SANTA CRUZ. Bean Creek Road winds its way through the redwoods of the Santa Cruz Mountains, flanked on one side by a steep hillside and on the other by a steep gorge. An imperceptible muddy slope offers a breathtaking view of the emerald treetops. But if you move your gaze down, you will see a much bleaker picture: discarded furniture, mattresses, rusted car parts and debris falling into the stream below.
This confusing mess is one of the thousands of illegal landfills polluting California’s communities.
Now, deeper analysis shows that illegal dumping has increased in the Monterey Bay area during the pandemic. As rubbish piles up on street corners and rural back roads, communities are scrambling to find ways to strengthen law enforcement and develop prevention programs. The nationwide trend towards privatization of waste management exacerbates the problem.
Back on Bean Creek Road, the neighbors complain when they spot pickup trucks and even U-Hauls in place. Nobody wants their community to be used as a dumping ground.
“It’s not just Santa Cruz County, we’re not special at all,” said Bo Hawksford, the county’s zero waste analyst. “This is happening more across the country, if not around the world.”
There are more than 50 sites repeatedly littered with waste, like the one at Bean Creek, scattered across unincorporated parts of Santa Cruz County, Hawksford said. He acknowledges that there are likely others that the county is not aware of as they rely on community complaints to find them.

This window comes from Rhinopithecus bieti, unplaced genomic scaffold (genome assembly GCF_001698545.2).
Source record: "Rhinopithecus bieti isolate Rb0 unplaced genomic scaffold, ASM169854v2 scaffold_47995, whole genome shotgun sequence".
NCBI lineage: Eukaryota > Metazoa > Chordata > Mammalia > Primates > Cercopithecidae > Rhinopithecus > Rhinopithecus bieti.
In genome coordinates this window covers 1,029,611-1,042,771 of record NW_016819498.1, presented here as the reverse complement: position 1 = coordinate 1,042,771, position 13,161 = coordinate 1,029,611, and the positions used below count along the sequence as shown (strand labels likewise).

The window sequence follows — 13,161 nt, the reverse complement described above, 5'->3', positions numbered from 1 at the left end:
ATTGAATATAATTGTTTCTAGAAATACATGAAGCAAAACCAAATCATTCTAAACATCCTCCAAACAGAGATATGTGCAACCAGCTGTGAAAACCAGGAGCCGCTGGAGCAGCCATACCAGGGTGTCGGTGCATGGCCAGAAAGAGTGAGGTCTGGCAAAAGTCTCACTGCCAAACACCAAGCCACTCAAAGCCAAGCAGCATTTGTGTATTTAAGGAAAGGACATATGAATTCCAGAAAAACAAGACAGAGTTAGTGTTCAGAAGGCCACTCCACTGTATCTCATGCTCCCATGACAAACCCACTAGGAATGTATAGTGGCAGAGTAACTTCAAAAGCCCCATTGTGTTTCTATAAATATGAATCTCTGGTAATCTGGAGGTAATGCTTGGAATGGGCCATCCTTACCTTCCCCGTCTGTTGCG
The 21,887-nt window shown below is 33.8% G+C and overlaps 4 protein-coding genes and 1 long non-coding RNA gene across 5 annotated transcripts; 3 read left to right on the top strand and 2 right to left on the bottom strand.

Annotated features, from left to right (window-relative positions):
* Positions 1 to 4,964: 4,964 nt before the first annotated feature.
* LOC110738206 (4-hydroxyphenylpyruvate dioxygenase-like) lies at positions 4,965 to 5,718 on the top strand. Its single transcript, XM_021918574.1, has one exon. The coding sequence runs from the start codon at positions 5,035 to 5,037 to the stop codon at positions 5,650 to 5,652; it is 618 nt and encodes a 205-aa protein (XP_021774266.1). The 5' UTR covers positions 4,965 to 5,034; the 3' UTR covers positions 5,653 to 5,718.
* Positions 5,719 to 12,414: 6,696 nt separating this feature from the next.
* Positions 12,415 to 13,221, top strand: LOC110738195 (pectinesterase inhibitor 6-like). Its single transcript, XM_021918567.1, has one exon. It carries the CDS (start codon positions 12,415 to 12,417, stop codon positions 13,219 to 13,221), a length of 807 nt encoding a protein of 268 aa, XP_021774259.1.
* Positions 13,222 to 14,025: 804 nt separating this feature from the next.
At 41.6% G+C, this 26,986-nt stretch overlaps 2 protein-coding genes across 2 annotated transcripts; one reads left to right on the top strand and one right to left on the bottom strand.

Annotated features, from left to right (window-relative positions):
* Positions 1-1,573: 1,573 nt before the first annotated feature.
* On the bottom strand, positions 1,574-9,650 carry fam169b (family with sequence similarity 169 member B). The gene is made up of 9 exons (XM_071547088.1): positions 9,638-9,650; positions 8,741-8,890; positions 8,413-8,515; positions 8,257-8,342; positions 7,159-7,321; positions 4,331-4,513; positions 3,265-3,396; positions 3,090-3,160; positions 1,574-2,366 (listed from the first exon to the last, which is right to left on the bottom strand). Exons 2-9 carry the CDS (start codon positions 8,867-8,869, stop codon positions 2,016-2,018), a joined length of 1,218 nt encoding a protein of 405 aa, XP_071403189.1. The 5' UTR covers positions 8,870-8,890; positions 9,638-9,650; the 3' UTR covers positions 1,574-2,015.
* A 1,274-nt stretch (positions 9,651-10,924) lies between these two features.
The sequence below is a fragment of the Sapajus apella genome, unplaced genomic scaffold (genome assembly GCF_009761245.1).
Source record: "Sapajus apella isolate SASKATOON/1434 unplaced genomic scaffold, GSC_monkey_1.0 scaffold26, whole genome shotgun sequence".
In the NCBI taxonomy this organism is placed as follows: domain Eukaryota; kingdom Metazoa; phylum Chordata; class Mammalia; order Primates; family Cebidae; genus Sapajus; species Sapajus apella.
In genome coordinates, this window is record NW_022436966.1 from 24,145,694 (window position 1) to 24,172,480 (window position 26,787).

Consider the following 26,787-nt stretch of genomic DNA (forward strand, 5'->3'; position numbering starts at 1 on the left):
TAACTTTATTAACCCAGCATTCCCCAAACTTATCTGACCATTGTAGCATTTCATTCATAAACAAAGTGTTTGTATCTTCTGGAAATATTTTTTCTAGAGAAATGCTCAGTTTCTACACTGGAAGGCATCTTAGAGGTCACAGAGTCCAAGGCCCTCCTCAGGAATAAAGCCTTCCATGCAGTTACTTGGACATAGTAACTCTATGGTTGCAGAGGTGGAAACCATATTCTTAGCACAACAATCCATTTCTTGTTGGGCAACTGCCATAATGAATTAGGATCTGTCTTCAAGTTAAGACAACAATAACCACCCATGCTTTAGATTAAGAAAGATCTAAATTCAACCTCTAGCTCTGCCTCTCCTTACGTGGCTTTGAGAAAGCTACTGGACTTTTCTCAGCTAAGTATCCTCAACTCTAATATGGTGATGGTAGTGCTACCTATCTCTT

In nearby Monterey County, which borders the National Marine Sanctuary, illegal dumping has also increased during the pandemic, said Ted Terassas, sustainability manager for the Monterey Department of Community Development. In 2020, cleanup was halted due to uncertainty about the spread of COVID-19, and unwanted trash piled up and multiplied.
The problem can be seen in the growing piles of discarded tires and construction debris polluting the Paharo River from Gilroy to Watsonville. And in piles of broken furniture and decayed mattresses behind the abandoned barracks at Fort Ord.
“Cleaning up landfills is important not only for environmental health reasons,” Terassas said, “but also because landfills signal neglect and encourage new landfills.”
According to the Monterey County Department of Solid Waste, the annual cleanups are on the rise. Based on complaints filed with the Monterey County Public Works Service, over 700 garbage collection requests have been filed in the past two years, which is roughly the equivalent of a complaint every day. The Garbage Brigade works seven days a week and cleans up between 150 and 200 tons of garbage annually.